3. Vote against. A vote against can take place in two ways.

    1. A vote against in order to support Sri Lanka would give recognition to the GoSL’s narrative and no one would see a change of the course of action. It is a continuance of the current soft policy and can also be a bad domestic policy which could further alienate Tamil Nadu from the centre.
    2. A vote against the resolution with a forewarning to Sri Lanka is the other option. India can warn Sri Lanka or the GoSL of possible negative outcomes if the national reconciliation process fails to reach the expected levels. A strong caution to the GoSL can also be a ‘face-save’ act regarding the Tamil Nadu polity.

What would be the ultimate impact on Human Rights in general and on the rights of Tamils and the dissent in Sri Lanka? Would they get justice? ‘Human Rights’ as they are practiced in the context of international relations have never been a-political. As theorists such as Zizek and Tariq Ali rightly point out, politics and power embedded in the western Human Rights regime have facilitated the western powers to use the discourse as a tool of neo-imperialism and an “ideology of military interventionism”[9]. Apart from the misuse of the Human Rights discourse by the western powers which instigate such comments, the debate on the ‘Asian Values’ which prioritises socio-economic and cultural rights to civic and political rights provides only a partial explanation. ‘Human Rights’ remain incomplete without both sides; civic and political rights as well as the socio-economic and cultural rights. There is a plethora of literature which discusses the limitations of state-centric institutions such as the UNHRC in addressing the violations of human rights of the individuals by the state which is also the guarantor of basic human rights to the individuals. There are a plenty of case studies as well in this regard. Sri Lanka is one of them. However, the power dimension entrenched in the western human rights regime and the duplicity in practice allow perpetrators of human rights violations go scot free. The counter-discourses which propagate the imperialistic character of the western human rights regime also fail to address the ‘imperialistic’ behaviour at another level – that of the states in the developing countries on their own citizens, usually the minorities and the dissent. Therefore, there is a bigger question whether a vote in favour or against or abstain at the UNHRC would really help the Tamils in Sri Lanka unless there is a genuine interest from within.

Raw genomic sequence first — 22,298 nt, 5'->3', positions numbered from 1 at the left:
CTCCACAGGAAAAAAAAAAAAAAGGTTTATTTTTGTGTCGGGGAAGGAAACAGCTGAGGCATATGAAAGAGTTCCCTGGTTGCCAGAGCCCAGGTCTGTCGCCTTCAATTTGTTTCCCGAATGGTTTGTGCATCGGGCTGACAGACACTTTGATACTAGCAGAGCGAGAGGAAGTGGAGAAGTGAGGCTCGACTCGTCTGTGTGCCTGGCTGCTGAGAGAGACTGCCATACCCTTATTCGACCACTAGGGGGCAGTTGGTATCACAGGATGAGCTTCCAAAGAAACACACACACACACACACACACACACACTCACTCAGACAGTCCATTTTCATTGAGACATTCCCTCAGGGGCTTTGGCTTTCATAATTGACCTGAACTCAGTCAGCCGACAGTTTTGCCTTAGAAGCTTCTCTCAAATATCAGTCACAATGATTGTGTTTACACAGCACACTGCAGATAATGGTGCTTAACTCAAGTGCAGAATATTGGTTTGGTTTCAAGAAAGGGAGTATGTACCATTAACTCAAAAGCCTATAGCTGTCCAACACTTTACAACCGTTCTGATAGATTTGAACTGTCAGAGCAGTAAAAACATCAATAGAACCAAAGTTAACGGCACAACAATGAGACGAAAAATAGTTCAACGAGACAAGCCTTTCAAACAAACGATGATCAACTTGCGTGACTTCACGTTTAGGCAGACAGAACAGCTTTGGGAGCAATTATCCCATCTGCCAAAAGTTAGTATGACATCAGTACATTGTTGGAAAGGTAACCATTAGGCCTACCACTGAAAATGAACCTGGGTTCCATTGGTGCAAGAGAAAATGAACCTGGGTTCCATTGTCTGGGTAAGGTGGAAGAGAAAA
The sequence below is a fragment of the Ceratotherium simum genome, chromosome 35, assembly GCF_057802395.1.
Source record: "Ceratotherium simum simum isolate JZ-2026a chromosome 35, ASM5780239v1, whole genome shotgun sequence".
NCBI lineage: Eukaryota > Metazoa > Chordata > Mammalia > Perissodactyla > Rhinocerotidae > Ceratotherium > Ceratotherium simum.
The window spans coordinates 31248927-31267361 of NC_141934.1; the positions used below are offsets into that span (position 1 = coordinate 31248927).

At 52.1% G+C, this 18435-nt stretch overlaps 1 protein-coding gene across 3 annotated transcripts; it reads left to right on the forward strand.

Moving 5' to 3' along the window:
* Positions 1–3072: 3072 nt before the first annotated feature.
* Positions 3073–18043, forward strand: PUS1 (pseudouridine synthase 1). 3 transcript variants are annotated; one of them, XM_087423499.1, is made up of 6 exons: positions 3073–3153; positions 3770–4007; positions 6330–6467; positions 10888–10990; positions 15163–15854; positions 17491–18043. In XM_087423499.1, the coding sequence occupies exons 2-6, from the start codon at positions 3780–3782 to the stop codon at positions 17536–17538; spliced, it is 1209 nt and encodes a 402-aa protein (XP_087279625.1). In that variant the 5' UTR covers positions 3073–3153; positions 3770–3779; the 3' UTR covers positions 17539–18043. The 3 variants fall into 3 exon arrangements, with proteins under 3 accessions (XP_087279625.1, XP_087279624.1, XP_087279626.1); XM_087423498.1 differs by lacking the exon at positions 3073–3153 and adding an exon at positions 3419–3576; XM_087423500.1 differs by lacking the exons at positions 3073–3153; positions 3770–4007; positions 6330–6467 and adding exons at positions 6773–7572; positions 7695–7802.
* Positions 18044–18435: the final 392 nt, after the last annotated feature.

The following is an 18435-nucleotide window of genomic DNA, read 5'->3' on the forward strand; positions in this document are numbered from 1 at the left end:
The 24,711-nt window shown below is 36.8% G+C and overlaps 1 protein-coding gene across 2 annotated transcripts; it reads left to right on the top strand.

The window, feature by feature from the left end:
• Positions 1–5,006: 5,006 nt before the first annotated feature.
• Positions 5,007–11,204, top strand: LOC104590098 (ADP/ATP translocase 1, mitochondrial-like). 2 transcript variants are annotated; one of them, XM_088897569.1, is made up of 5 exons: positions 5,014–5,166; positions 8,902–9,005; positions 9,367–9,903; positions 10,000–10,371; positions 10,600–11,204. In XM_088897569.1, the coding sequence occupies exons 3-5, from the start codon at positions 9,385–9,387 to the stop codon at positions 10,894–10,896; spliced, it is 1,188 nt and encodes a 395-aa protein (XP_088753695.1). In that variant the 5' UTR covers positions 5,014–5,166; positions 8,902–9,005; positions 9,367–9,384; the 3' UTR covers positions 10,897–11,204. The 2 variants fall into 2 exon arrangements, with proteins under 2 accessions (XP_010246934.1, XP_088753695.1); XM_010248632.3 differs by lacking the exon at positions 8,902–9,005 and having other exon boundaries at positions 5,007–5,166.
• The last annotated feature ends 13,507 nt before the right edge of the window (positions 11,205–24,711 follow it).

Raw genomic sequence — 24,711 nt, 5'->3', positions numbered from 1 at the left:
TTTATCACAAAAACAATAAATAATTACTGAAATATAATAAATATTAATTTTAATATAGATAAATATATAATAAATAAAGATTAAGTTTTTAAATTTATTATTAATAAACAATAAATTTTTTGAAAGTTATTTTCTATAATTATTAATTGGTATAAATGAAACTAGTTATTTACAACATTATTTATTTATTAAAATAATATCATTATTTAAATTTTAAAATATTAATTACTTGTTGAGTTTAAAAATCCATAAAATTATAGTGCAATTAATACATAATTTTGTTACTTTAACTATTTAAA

[1] In May, 2009, Indian assistance was instrumental for Sri Lanka in obtaining the IMF loan of $ 2.5 billion.

[2] The political column of the Sunday Times on March 11 came up with a montage of the original and the draft version of the US resolution on Sri Lanka which was included in the UNHRC agenda. As illustrated in it, the one submitted to the UNHRC has left out “strictures on the government of Sri Lanka”[2]. The content of the draft resolution is so mild that one can argue that it as a resolution is totally irrelevant and that it is more to do with the ‘act of passing’ a resolution against Sri Lanka. A milder and a moderated version, the draft resolution while welcoming the “constructive recommendations contained in the LLRC report”, points out its shortcoming in terms of addressing “serious allegations of violations of international law”. It calls the GoSL to “implement the constructive recommendations in the LLRC report […], requests [GoSL to] present a comprehensive action plan as expeditiously as possible […], encourages the Office of the High Commissioner for Human Rights […], and the Government of Sri Lanka to accept, advice and technical assistance […]”. As it waits for voting, 12 countries including the United Kingdom, France, Germany have supported the resolution while 10 countries; Pakistan, China, Russia and Egypt supported Sri Lanka while India observed silence. “Sri Lanka must learn rights lessons from Geneva”, the Sunday Times, March 11, 2012. Available at . Accessed on March 15, 2012.

[3] “S.M. Krishna’s Statement on Lanka Situation”, NDTV, March 14, 2012. Available at . Accessed on March 15, 2012.

[4] “Read letter: PM writes to Karunanidhi about UN resolution against Sri Lanka”, NDTV, March 13, 2012. Available at . Accessed on March 14, 2012.

[5] “S.M. Krishna’s Statement on Lanka Situation”, NDTV, March 14, 2012. Available at . Accessed on March 15, 2012. and “Read letter: PM writes to Karunanidhi about UN resolution against Sri Lanka”, NDTV, March 13, 2012. Available at . Accessed on March 14, 2012.

[6] “S.M. Krishna’s Statement on Lanka Situation”, NDTV, March 14, 2012. Available at . Accessed on March 15, 2012.

[7] Ibid.

[8] “India non-committal on UN resolution”, Deccan Herald, March 13, 2012. Available at . Accessed on March 16, 2012.

[9] Zizek, Slavoj (2005) “Against Human Rights”, New Left review, Issue 34, July-August 2005.